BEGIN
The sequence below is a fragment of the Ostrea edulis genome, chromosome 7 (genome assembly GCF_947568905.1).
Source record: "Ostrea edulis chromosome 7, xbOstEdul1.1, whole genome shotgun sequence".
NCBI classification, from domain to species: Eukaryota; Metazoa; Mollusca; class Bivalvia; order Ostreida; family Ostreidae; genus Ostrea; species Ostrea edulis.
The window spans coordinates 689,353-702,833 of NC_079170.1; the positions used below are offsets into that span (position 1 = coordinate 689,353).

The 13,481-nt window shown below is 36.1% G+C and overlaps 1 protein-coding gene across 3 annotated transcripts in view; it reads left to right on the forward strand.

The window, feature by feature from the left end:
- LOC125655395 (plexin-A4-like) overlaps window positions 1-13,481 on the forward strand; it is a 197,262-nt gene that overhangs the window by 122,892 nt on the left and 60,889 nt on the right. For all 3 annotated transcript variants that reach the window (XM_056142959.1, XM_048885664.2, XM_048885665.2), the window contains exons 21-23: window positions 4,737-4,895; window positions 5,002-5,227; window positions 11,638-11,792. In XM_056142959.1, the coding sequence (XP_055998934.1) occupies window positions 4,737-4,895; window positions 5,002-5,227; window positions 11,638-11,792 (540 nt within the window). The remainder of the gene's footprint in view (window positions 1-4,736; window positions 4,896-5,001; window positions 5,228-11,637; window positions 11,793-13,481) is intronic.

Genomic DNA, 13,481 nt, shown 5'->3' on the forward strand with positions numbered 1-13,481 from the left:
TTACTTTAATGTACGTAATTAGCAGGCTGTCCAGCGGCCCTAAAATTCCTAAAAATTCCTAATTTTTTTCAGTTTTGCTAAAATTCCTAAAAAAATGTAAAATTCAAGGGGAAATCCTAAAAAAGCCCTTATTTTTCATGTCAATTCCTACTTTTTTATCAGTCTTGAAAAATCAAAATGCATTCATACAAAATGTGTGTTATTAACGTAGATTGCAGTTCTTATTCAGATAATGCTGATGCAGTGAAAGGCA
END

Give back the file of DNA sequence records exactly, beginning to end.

The sequence below is a fragment of the Ostrea edulis genome, chromosome 7 (genome assembly GCF_947568905.1).
Source record: "Ostrea edulis chromosome 7, xbOstEdul1.1, whole genome shotgun sequence".
NCBI classification, from domain to species: Eukaryota; Metazoa; Mollusca; class Bivalvia; order Ostreida; family Ostreidae; genus Ostrea; species Ostrea edulis.
The window spans coordinates 689,353-702,833 of NC_079170.1; the positions used below are offsets into that span (position 1 = coordinate 689,353).

The 13,481-nt window shown below is 36.1% G+C and overlaps 1 protein-coding gene across 3 annotated transcripts in view; it reads left to right on the forward strand.

The window, feature by feature from the left end:
- LOC125655395 (plexin-A4-like) overlaps window positions 1-13,481 on the forward strand; it is a 197,262-nt gene that overhangs the window by 122,892 nt on the left and 60,889 nt on the right. For all 3 annotated transcript variants that reach the window (XM_056142959.1, XM_048885664.2, XM_048885665.2), the window contains exons 21-23: window positions 4,737-4,895; window positions 5,002-5,227; window positions 11,638-11,792. In XM_056142959.1, the coding sequence (XP_055998934.1) occupies window positions 4,737-4,895; window positions 5,002-5,227; window positions 11,638-11,792 (540 nt within the window). The remainder of the gene's footprint in view (window positions 1-4,736; window positions 4,896-5,001; window positions 5,228-11,637; window positions 11,793-13,481) is intronic.

Genomic DNA, 13,481 nt, shown 5'->3' on the forward strand with positions numbered 1-13,481 from the left:
TTACTTTAATGTACGTAATTAGCAGGCTGTCCAGCGGCCCTAAAATTCCTAAAAATTCCTAATTTTTTTCAGTTTTGCTAAAATTCCTAAAAAAATGTAAAATTCAAGGGGAAATCCTAAAAAAGCCCTTATTTTTCATGTCAATTCCTACTTTTTTATCAGTCTTGAAAAATCAAAATGCATTCATACAAAATGTGTGTTATTAACGTAGATTGCAGTTCTTATTCAGATAATGCTGATGCAGTGAAAGGCA